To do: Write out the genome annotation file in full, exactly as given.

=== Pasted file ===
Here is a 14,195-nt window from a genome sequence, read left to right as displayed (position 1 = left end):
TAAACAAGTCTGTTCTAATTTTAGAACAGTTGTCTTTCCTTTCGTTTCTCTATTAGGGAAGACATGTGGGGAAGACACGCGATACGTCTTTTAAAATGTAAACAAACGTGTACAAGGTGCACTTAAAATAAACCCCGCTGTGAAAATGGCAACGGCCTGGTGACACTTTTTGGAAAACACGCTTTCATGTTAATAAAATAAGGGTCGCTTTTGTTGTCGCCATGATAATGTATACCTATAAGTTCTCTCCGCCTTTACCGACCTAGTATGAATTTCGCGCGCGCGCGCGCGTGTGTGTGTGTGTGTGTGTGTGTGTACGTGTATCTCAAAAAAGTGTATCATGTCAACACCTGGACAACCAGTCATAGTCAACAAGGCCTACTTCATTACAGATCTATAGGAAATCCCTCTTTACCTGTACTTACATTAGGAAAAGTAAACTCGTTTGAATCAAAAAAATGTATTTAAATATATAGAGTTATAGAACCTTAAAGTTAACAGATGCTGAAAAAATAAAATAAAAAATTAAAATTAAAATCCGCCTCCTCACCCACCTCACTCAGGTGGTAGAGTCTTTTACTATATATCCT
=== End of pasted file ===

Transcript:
Here is a 14,195-nt window from a genome sequence, read left to right as displayed (position 1 = left end):
TAAACAAGTCTGTTCTAATTTTAGAACAGTTGTCTTTCCTTTCGTTTCTCTATTAGGGAAGACATGTGGGGAAGACACGCGATACGTCTTTTAAAATGTAAACAAACGTGTACAAGGTGCACTTAAAATAAACCCCGCTGTGAAAATGGCAACGGCCTGGTGACACTTTTTGGAAAACACGCTTTCATGTTAATAAAATAAGGGTCGCTTTTGTTGTCGCCATGATAATGTATACCTATAAGTTCTCTCCGCCTTTACCGACCTAGTATGAATTTCGCGCGCGCGCGCGCGTGTGTGTGTGTGTGTGTGTGTGTGTACGTGTATCTCAAAAAAGTGTATCATGTCAACACCTGGACAACCAGTCATAGTCAACAAGGCCTACTTCATTACAGATCTATAGGAAATCCCTCTTTACCTGTACTTACATTAGGAAAAGTAAACTCGTTTGAATCAAAAAAATGTATTTAAATATATAGAGTTATAGAACCTTAAAGTTAACAGATGCTGAAAAAATAAAATAAAAAATTAAAATTAAAATCCGCCTCCTCACCCACCTCACTCAGGTGGTAGAGTCTTTTACTATATATCCT